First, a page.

For Immediate Release
Thursday, December 16, 2010

Contact for Reporters:
Jim Beers
970.491.2332
Jim.Beers@colostate.edu



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Media Advisory: Colorado State University Professor Presents Findings for a New Model for Power Pricing to Colorado Public Utilities Commission

FORT COLLINS - Catherine Keske, assistant professor of Agricultural and Resource Economics in the Department of Soil and Crop Sciences at Colorado State University, in conjunction with the Colorado Governor’s Energy Office, will present an overview of a new model for power pricing. The goal of the project is to maximize net social benefits from electricity generation for the citizens of Colorado.

WHEN: 1:30-3 p.m. Friday, Dec. 17.

WHERE: Department of Regulatory Agencies, Colorado Public Utilities Commission, Hearing Room A, 1560 Broadway, Suite A, Denver, Colo.

DETAILS: Keske will conduct a presentation of technical findings and offer details of a power pricing tool at the Colorado Public Utilities Commission Information Meeting. The majority of the presentation will consist of Keske outlining the background and assumptions of the benefit-pricing approach. A live demonstration of an Excel tool implementing the suggested approach using estimated values for environmental costs and performance costs also will be presented.

Under the proposed plan, power generating companies would be financially rewarded for lowering environmental costs that they pass on to customers or for lowering integration costs that they pass on to a bulk power provider. This would be in addition to existing incentives to lower their own private generation costs. The mechanism would provide incentives for electricity generators to modify existing operations and to innovate so that social benefits from electricity generation are maximized for Colorado citizens.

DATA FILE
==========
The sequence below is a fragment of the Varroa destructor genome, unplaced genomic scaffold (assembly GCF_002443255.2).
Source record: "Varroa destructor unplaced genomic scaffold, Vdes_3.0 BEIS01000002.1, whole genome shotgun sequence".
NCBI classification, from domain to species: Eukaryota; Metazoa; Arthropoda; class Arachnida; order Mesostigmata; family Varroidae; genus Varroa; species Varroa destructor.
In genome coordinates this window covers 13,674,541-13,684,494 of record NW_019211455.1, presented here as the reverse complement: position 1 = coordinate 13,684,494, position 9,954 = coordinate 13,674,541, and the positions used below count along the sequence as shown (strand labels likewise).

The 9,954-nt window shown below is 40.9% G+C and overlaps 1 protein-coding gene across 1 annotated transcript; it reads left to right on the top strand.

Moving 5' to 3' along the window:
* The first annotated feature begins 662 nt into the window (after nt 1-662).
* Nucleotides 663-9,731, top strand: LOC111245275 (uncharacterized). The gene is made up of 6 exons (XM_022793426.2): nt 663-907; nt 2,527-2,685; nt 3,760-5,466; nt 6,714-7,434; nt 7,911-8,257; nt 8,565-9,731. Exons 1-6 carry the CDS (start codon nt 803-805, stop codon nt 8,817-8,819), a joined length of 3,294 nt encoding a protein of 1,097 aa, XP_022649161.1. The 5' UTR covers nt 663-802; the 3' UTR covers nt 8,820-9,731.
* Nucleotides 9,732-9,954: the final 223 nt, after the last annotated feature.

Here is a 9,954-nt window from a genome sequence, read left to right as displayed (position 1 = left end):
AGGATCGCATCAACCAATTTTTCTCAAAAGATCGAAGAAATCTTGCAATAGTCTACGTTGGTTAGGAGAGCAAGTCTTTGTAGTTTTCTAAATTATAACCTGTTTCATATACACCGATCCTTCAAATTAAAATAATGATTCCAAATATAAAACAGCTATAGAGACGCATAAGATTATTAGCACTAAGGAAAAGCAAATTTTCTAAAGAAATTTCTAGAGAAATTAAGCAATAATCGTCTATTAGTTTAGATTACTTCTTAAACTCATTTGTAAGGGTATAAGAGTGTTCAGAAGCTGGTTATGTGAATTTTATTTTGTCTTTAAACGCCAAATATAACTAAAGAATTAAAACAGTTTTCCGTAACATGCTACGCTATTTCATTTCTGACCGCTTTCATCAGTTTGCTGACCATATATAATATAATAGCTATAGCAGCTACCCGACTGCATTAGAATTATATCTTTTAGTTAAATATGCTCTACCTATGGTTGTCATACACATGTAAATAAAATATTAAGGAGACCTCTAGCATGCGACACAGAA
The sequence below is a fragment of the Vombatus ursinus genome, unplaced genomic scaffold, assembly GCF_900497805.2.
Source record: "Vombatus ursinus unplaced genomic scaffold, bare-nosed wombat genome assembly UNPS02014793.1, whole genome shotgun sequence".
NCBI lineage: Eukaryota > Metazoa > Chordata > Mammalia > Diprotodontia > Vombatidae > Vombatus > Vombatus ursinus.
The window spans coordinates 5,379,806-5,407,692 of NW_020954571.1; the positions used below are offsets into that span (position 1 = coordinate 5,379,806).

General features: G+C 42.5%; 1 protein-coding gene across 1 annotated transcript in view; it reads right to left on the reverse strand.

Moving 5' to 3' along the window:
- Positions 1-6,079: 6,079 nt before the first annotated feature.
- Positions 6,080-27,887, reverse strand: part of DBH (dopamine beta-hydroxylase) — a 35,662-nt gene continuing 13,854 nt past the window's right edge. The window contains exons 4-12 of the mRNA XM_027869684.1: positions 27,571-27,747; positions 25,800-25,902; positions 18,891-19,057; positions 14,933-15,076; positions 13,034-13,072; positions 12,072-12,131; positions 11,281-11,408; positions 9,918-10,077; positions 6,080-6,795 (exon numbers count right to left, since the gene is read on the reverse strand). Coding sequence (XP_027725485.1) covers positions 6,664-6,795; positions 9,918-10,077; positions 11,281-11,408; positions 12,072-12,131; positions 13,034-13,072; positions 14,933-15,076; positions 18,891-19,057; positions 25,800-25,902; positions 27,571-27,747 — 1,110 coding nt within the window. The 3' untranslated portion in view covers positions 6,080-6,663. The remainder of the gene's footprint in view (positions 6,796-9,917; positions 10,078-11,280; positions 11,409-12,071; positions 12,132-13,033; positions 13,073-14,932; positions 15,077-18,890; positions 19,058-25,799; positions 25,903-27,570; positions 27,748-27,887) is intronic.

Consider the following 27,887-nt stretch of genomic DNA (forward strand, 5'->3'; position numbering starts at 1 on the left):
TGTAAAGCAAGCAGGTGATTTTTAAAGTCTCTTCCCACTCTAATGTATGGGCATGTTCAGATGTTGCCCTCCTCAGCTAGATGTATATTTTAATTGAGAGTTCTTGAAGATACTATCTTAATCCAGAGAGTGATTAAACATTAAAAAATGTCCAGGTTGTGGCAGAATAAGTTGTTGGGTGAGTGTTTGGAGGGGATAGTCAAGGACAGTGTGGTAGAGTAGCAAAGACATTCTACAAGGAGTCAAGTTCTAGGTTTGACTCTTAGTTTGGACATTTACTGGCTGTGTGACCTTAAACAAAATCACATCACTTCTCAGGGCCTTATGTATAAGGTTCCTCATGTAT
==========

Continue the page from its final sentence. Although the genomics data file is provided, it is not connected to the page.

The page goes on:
The purpose of this project is to develop a “benefit-pricing” model that reflects the full social costs of electricity generation. The full technical report illustrates how benefit-pricing could be used either as an alternative to, or in conjunction with, existing legislative policies and how the proposal would be applied to the regulatory environment. The benefit-pricing approach is technology neutral – it would link sourcing decisions to true social costs without favoring one technology platform over another. It is different from traditional, least-cost pricing structure.

Following Keske’s presentation, Colorado Public Utilities Commissioners will be able to ask questions as will members of the public.

The project was fully funded through a grant from the Governor’s Energy Office.

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